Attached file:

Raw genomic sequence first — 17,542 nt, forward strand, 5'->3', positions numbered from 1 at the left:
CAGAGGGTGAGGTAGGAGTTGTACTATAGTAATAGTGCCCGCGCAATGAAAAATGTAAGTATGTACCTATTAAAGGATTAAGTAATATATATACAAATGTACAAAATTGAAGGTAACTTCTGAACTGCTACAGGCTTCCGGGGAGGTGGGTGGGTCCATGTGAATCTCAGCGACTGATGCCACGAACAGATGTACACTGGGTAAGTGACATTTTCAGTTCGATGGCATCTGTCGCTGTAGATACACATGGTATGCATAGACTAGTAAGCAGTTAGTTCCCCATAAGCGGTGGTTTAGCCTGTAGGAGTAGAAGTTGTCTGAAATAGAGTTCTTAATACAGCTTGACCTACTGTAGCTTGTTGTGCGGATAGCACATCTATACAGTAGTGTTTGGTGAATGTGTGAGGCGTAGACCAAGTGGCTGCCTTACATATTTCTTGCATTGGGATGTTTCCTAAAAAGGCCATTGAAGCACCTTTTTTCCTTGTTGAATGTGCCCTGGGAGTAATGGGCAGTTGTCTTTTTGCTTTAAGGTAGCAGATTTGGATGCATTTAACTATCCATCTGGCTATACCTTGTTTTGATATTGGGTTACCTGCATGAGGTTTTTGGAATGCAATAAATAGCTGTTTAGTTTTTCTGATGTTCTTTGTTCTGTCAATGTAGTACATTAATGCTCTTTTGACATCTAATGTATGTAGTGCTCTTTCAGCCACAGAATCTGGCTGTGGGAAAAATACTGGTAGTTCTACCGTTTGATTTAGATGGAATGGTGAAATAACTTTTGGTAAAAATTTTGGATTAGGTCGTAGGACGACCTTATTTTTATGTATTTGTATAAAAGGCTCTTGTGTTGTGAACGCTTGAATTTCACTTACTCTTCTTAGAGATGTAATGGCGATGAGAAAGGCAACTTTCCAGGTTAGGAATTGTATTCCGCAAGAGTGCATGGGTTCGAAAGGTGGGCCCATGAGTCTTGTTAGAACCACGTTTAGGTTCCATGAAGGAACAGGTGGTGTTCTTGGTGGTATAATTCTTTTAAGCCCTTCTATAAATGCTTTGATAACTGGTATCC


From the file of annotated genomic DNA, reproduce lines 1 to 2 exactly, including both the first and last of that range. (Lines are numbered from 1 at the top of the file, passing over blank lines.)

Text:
Raw genomic sequence first — 17,542 nt, forward strand, 5'->3', positions numbered from 1 at the left:
CAGAGGGTGAGGTAGGAGTTGTACTATAGTAATAGTGCCCGCGCAATGAAAAATGTAAGTATGTACCTATTAAAGGATTAAGTAATATATATACAAATGTACAAAATTGAAGGTAACTTCTGAACTGCTACAGGCTTCCGGGGAGGTGGGTGGGTCCATGTGAATCTCAGCGACTGATGCCACGAACAGATGTACACTGGGTAAGTGACATTTTCAGTTCGATGGCATCTGTCGCTGTAGATACACATGGTATGCATAGACTAGTAAGCAGTTAGTTCCCCATAAGCGGTGGTTTAGCCTGTAGGAGTAGAAGTTGTCTGAAATAGAGTTCTTAATACAGCTTGACCTACTGTAGCTTGTTGTGCGGATAGCACATCTATACAGTAGTGTTTGGTGAATGTGTGAGGCGTAGACCAAGTGGCTGCCTTACATATTTCTTGCATTGGGATGTTTCCTAAAAAGGCCATTGAAGCACCTTTTTTCCTTGTTGAATGTGCCCTGGGAGTAATGGGCAGTTGTCTTTTTGCTTTAAGGTAGCAGATTTGGATGCATTTAACTATCCATCTGGCTATACCTTGTTTTGATATTGGGTTACCTGCATGAGGTTTTTGGAATGCAATAAATAGCTGTTTAGTTTTTCTGATGTTCTTTGTTCTGTCAATGTAGTACATTAATGCTCTTTTGACATCTAATGTATGTAGTGCTCTTTCAGCCACAGAATCTGGCTGTGGGAAAAATACTGGTAGTTCTACCGTTTGATTTAGATGGAATGGTGAAATAACTTTTGGTAAAAATTTTGGATTAGGTCGTAGGACGACCTTATTTTTATGTATTTGTATAAAAGGCTCTTGTGTTGTGAACGCTTGAATTTCACTTACTCTTCTTAGAGATGTAATGGCGATGAGAAAGGCAACTTTCCAGGTTAGGAATTGTATTCCGCAAGAGTGCATGGGTTCGAAAGGTGGGCCCATGAGTCTTGTTAGAACCACGTTTAGGTTCCATGAAGGAACAGGTGGTGTTCTTGGTGGTATAATTCTTTTAAGCCCTTCTATAAATGCTTTGATAACTGGTATCC